When I first set out to map all the places in the world where the United States is still fighting terrorism so many years later, I didn't think it would be that hard to do. This was before the 2017 incident in Niger in which four American soldiers were killed on a counterterror mission and Americans were given an inkling of how far-reaching the war on terrorism might really be. I imagined a map that would highlight Afghanistan, Iraq, Pakistan, and Syria -- the places many Americans automatically think of in association with the war on terror -- as well as perhaps a dozen less-noticed countries like the Philippines and Somalia. I had no idea that I was embarking on a research odyssey that would, in its second annual update, map U.S. counterterror missions in 80 countries in 2017 and 2018, or 40% of the nations on this planet (a map first featured in Smithsonian magazine).
As co-director of the Costs of War Project at Brown University's Watson Institute for International and Public Affairs, I'm all too aware of the costs that accompany such a sprawling overseas presence. Our project's research shows that, since 2001, the U.S. war on terror has resulted in the loss -- conservatively estimated -- of almost half a million lives in Iraq, Afghanistan, and Pakistan alone. By the end of 2019, we also estimate that Washington's global war will cost American taxpayers no less than $5.9 trillion already spent and in commitments to caring for veterans of the war throughout their lifetimes.
In general, the American public has largely ignored these post-9/11 wars and their costs. But the vastness of Washington's counterterror activities suggests, now more than ever, that it's time to pay attention. Recently, the Trump administration has been talking of withdrawing from Syria and negotiating peace with the Taliban in Afghanistan. Yet, unbeknownst to many Americans, the war on terror reaches far beyond such lands and under Trump is actually ramping up in a number of places. That our counterterror missions are so extensive and their costs so staggeringly high should prompt Americans to demand answers to a few obvious and urgent questions: Is this global war truly making Americans safer? Is it reducing violence against civilians in the U.S. and other places? If, as I believe, the answer to both those questions is no, then isn't there a more effective way to accomplish such goals?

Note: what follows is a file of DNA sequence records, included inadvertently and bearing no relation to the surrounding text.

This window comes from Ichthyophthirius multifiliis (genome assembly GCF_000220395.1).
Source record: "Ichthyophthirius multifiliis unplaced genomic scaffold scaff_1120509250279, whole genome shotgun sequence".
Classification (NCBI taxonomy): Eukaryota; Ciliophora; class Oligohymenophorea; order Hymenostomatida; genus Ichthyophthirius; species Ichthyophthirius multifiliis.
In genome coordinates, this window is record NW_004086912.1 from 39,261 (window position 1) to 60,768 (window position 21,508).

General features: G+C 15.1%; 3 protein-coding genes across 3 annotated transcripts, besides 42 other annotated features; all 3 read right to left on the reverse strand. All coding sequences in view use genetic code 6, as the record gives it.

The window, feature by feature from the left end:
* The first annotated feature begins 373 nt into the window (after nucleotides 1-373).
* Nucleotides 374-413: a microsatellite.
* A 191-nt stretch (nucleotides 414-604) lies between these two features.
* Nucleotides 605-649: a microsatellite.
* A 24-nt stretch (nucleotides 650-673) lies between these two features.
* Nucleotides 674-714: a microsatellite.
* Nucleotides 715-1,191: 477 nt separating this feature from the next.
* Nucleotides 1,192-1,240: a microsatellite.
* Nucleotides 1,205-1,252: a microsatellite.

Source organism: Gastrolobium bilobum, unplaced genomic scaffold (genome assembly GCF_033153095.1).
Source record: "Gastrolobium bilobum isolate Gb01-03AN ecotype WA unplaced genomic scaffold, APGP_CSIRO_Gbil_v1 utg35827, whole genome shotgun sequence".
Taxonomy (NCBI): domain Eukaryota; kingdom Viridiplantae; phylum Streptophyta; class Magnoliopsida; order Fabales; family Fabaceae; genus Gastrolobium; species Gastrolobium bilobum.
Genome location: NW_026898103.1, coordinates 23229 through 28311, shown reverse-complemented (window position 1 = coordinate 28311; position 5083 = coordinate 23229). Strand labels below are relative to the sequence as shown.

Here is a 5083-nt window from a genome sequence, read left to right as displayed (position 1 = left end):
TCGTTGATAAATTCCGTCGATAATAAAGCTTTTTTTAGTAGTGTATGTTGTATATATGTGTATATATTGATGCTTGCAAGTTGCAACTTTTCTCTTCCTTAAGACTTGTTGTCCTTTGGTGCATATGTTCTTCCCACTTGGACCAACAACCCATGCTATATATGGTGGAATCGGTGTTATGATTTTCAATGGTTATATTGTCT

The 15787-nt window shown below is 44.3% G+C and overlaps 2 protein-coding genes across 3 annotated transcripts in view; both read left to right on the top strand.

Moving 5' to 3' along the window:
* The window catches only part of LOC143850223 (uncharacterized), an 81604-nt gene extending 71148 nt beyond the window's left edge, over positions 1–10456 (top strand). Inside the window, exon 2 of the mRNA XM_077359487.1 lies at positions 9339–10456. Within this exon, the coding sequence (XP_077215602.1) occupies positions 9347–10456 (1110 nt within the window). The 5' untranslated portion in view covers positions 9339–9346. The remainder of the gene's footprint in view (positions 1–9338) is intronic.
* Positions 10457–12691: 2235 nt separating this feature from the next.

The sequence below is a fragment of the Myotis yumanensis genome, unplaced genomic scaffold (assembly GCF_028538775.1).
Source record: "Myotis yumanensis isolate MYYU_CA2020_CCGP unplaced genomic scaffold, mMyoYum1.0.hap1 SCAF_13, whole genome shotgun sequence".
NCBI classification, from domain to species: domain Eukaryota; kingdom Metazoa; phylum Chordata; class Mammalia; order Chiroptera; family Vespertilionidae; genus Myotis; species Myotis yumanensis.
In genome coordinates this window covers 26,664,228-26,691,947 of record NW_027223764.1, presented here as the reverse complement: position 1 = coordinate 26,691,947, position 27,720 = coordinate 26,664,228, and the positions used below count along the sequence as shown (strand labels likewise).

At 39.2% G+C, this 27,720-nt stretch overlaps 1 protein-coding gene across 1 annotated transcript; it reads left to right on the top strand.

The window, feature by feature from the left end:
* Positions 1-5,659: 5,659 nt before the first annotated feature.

Combat or "Training" and "Assisting"?
The major obstacle to creating our database, my research team would discover, was that the U.S. government is often so secretive about its war on terror. The Constitution gives Congress the right and responsibility to declare war, offering the citizens of this country, at least in theory, some means of input. And yet, in the name of operational security, the military classifies most information about its counterterror activities abroad.
(Stephanie Savell, Costs of War Project, originally published in the February issue of Smithsonian magazine)
This is particularly true of missions in which there are American boots on the ground engaging in direct action against militants, a reality, my team and I found, in 14 different countries in the last two years. The list includes Afghanistan and Syria, of course, but also some lesser known and unexpected places like Libya, Tunisia, Somalia, Mali, and Kenya. Officially, many of these are labeled "train, advise, and assist" missions, in which the U.S. military ostensibly works to support local militaries fighting groups that Washington labels terrorist organizations. Unofficially, the line between "assistance" and combat turns out to be, at best, blurry.